Poll shows huge demand for investment in paths

Ramblers Scotland says paths are key to more people enjoying our outdoors

Ahead of tomorrow’s 15th anniversary of Scotland’s world-class access legislation, new figures have shown huge demand for developing the nation’s path network.

The survey found that three out of four adults believe more people would enjoy Scotland’s outdoors if more paths were on the ground, and on maps. 

Read the full results here

To mark 15 years of the Land Reform Act, Ramblers Scotland commissioned ScotPulse to survey 1,444 adults across the country. The survey found that:

  • 75% believe more people would enjoy our outdoors if more paths were on the ground, and on maps
  • After time pressure and ‘Scottish weather’, poorly-maintained paths is the biggest barrier to getting outdoors
  • Only half of people understand where they are legally allowed to walk
  • Younger people in particular lack walking partners, and knowledge of where to walk.


Edinburgh Young Walkers enjoying an excellent path at Ben A'an in Loch Lomond & The Trossachs NP. 

Ramblers Scotland played an integral role in the campaign that led to the passing of Scotland’s iconic Land Reform Act on 23 January 2003. The Act secured the rights of walkers, climbers, horse-riders, cyclists and paddlers to access the vast majority of Scotland, provided they do so responsibly.  

Ramblers Scotland said the survey showed the potential for walking to play a bigger role in boosting the country’s health and wellbeing. It has launched a campaign called Out There, which aims to get more paths on the ground, and on maps – and to make it easier for everyone to enjoy the outdoors.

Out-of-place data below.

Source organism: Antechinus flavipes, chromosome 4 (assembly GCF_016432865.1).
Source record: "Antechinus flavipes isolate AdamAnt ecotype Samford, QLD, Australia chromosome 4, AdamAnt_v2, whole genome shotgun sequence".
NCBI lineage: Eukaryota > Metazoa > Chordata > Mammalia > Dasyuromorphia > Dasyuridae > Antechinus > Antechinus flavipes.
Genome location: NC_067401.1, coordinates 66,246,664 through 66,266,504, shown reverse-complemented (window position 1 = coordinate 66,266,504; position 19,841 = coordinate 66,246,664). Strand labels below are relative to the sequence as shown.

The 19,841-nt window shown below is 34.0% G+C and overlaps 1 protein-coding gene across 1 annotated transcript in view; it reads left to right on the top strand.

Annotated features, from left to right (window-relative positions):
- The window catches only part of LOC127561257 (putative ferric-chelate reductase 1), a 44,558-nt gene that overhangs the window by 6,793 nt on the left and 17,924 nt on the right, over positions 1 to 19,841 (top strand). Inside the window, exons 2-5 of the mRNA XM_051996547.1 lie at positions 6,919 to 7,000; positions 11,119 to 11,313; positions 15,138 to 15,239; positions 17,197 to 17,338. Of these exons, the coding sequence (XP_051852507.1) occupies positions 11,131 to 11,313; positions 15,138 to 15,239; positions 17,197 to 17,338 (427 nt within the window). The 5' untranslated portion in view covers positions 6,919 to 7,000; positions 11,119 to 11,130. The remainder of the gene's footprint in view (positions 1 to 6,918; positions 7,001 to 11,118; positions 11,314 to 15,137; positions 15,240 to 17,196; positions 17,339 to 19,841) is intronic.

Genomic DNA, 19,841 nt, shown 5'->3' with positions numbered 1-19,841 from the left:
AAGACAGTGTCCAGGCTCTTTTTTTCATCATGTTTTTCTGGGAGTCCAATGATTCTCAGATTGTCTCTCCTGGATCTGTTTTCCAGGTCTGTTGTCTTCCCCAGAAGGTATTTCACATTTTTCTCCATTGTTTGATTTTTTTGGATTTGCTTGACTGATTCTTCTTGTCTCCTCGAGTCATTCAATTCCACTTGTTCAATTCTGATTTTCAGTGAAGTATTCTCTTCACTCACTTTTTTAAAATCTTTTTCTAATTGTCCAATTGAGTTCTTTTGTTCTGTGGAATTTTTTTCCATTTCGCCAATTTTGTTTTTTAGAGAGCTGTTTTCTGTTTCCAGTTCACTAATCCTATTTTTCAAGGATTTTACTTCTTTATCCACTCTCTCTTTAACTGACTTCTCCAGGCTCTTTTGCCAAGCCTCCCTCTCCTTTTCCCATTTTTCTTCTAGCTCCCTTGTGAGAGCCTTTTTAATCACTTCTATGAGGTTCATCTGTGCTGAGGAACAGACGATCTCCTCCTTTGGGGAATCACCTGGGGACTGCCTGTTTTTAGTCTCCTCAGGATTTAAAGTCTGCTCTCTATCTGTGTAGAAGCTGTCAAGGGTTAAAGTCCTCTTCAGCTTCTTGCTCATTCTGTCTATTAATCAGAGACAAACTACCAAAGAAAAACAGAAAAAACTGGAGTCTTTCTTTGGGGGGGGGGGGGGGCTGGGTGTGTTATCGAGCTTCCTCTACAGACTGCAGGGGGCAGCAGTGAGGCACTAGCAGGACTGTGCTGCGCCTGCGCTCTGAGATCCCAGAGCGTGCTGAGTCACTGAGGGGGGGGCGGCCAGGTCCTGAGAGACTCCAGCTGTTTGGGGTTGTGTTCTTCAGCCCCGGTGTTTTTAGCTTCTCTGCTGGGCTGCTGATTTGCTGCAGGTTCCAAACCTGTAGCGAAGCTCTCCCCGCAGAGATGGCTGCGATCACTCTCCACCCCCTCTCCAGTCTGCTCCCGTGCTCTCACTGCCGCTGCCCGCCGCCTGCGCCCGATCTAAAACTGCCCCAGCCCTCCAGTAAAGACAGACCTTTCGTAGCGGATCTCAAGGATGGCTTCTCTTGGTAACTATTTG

Ramblers Scotland director Jess Dolan said: “15 years since the passing of the Land Reform Act, there is so much to celebrate. Scotland is now firmly at the top of the access charts. 

“However, this survey emphasises the need to make it much easier for everyone to benefit from our world-class access rights. That’s why we’ve launched our new Out There campaign, to get more paths on the ground and on maps – and break down barriers to our amazing outdoors.”

Back in 2003, the Scottish Parliament had intended the Land Reform Act to kick-start an expansion of path networks, by creating a duty for all local authorities to draw up ‘core paths plans’ to show their most important routes. However, this process did not lead to core paths being attributed on Ordnance Survey maps and very few new paths were created.

Last year, more than 1,100 people supported Ramblers Scotland’s ongoing call for all 20,000km of core paths to be designated on OS maps.